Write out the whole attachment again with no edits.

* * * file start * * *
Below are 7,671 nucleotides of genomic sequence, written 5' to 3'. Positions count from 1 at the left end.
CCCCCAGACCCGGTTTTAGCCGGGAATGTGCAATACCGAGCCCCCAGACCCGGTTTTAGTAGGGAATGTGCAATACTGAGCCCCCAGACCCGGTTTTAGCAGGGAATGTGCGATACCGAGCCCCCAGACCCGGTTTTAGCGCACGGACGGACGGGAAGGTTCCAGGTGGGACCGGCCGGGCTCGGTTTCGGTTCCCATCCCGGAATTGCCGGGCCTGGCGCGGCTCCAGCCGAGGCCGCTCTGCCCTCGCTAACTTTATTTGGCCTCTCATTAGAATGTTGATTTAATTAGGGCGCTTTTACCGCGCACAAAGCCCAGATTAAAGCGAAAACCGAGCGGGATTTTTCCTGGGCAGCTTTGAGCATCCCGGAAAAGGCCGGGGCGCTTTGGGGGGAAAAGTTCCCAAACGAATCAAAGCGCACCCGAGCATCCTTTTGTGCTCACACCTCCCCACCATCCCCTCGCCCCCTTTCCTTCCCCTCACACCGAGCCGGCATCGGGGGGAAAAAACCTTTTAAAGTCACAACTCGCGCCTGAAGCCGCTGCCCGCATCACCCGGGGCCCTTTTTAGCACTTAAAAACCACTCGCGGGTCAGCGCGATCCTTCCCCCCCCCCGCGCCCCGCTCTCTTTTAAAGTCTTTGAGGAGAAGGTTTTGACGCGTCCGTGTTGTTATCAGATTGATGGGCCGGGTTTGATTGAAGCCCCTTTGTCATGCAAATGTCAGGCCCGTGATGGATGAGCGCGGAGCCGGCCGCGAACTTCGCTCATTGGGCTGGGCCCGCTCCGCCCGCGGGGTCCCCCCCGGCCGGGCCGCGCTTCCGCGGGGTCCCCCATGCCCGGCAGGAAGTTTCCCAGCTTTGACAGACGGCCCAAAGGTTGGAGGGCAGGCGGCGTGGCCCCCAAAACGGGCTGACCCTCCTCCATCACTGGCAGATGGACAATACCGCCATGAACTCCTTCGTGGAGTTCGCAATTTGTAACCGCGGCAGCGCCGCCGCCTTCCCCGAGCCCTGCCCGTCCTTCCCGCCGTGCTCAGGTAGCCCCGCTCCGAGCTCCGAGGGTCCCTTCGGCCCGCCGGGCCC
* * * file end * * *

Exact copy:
Below are 7,671 nucleotides of genomic sequence, written 5' to 3'. Positions count from 1 at the left end.
CCCCCAGACCCGGTTTTAGCCGGGAATGTGCAATACCGAGCCCCCAGACCCGGTTTTAGTAGGGAATGTGCAATACTGAGCCCCCAGACCCGGTTTTAGCAGGGAATGTGCGATACCGAGCCCCCAGACCCGGTTTTAGCGCACGGACGGACGGGAAGGTTCCAGGTGGGACCGGCCGGGCTCGGTTTCGGTTCCCATCCCGGAATTGCCGGGCCTGGCGCGGCTCCAGCCGAGGCCGCTCTGCCCTCGCTAACTTTATTTGGCCTCTCATTAGAATGTTGATTTAATTAGGGCGCTTTTACCGCGCACAAAGCCCAGATTAAAGCGAAAACCGAGCGGGATTTTTCCTGGGCAGCTTTGAGCATCCCGGAAAAGGCCGGGGCGCTTTGGGGGGAAAAGTTCCCAAACGAATCAAAGCGCACCCGAGCATCCTTTTGTGCTCACACCTCCCCACCATCCCCTCGCCCCCTTTCCTTCCCCTCACACCGAGCCGGCATCGGGGGGAAAAAACCTTTTAAAGTCACAACTCGCGCCTGAAGCCGCTGCCCGCATCACCCGGGGCCCTTTTTAGCACTTAAAAACCACTCGCGGGTCAGCGCGATCCTTCCCCCCCCCCGCGCCCCGCTCTCTTTTAAAGTCTTTGAGGAGAAGGTTTTGACGCGTCCGTGTTGTTATCAGATTGATGGGCCGGGTTTGATTGAAGCCCCTTTGTCATGCAAATGTCAGGCCCGTGATGGATGAGCGCGGAGCCGGCCGCGAACTTCGCTCATTGGGCTGGGCCCGCTCCGCCCGCGGGGTCCCCCCCGGCCGGGCCGCGCTTCCGCGGGGTCCCCCATGCCCGGCAGGAAGTTTCCCAGCTTTGACAGACGGCCCAAAGGTTGGAGGGCAGGCGGCGTGGCCCCCAAAACGGGCTGACCCTCCTCCATCACTGGCAGATGGACAATACCGCCATGAACTCCTTCGTGGAGTTCGCAATTTGTAACCGCGGCAGCGCCGCCGCCTTCCCCGAGCCCTGCCCGTCCTTCCCGCCGTGCTCAGGTAGCCCCGCTCCGAGCTCCGAGGGTCCCTTCGGCCCGCCGGGCCC